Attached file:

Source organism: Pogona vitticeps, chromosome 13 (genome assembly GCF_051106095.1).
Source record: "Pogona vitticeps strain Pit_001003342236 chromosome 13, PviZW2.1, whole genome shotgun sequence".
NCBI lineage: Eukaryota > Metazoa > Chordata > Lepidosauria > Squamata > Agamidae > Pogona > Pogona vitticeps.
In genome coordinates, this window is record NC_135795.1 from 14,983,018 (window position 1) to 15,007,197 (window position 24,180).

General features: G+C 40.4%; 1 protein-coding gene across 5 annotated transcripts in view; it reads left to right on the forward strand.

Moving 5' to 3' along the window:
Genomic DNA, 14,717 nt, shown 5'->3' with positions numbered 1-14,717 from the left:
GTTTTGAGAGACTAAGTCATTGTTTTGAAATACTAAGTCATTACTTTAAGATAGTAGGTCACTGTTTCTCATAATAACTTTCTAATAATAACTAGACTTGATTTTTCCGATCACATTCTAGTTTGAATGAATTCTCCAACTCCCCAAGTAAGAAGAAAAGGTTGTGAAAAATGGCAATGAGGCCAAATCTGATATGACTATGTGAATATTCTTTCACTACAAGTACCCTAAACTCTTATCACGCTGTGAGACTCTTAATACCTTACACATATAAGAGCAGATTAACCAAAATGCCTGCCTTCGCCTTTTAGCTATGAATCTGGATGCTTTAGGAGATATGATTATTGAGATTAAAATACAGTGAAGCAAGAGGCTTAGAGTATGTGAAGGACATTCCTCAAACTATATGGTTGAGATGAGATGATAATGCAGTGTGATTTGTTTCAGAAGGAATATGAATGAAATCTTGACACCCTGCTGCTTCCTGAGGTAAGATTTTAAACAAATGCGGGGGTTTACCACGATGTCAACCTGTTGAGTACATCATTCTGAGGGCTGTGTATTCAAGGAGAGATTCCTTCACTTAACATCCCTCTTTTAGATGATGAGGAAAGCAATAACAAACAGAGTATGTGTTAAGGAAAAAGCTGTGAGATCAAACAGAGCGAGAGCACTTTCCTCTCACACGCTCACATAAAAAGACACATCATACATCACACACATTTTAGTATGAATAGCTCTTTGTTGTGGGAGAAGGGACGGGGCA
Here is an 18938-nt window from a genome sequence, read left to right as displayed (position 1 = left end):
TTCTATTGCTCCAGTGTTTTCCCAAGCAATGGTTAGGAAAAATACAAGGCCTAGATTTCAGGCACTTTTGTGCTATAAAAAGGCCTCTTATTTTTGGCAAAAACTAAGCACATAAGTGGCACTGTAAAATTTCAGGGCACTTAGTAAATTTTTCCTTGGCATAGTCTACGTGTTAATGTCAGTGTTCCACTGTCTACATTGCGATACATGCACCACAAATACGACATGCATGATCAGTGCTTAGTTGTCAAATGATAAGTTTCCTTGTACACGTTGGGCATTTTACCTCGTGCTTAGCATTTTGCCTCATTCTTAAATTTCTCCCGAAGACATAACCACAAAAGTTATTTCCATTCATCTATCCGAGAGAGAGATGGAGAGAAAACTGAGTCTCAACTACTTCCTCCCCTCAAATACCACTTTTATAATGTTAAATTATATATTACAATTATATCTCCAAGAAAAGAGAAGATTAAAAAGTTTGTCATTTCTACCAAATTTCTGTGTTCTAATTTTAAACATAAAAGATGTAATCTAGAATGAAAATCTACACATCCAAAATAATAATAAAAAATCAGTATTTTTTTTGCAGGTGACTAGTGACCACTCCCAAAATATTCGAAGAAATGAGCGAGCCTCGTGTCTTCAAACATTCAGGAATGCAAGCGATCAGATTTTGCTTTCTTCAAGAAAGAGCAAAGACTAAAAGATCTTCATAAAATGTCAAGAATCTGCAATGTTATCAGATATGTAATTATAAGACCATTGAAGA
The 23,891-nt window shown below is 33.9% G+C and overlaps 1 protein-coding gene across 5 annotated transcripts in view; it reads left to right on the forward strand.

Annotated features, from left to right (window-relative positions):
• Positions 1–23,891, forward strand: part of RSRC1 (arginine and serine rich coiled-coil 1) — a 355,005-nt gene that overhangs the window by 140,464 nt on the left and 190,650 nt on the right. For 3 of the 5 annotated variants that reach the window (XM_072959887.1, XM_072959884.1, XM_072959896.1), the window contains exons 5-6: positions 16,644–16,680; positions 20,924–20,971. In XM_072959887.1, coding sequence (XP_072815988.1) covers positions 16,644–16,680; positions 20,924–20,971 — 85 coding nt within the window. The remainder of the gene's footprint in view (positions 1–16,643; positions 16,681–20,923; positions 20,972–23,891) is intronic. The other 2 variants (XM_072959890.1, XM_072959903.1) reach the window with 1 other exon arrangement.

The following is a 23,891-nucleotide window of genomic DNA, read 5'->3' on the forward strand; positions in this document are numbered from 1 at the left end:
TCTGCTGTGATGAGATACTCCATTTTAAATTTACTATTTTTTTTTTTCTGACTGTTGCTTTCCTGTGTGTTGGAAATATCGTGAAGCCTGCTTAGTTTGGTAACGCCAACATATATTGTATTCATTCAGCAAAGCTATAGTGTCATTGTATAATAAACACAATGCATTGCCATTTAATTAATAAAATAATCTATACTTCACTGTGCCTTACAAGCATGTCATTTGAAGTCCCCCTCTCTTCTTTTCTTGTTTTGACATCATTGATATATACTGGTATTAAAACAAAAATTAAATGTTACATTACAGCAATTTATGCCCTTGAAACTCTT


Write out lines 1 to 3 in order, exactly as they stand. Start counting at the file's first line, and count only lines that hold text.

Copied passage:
Source organism: Pogona vitticeps, chromosome 13 (genome assembly GCF_051106095.1).
Source record: "Pogona vitticeps strain Pit_001003342236 chromosome 13, PviZW2.1, whole genome shotgun sequence".
NCBI lineage: Eukaryota > Metazoa > Chordata > Lepidosauria > Squamata > Agamidae > Pogona > Pogona vitticeps.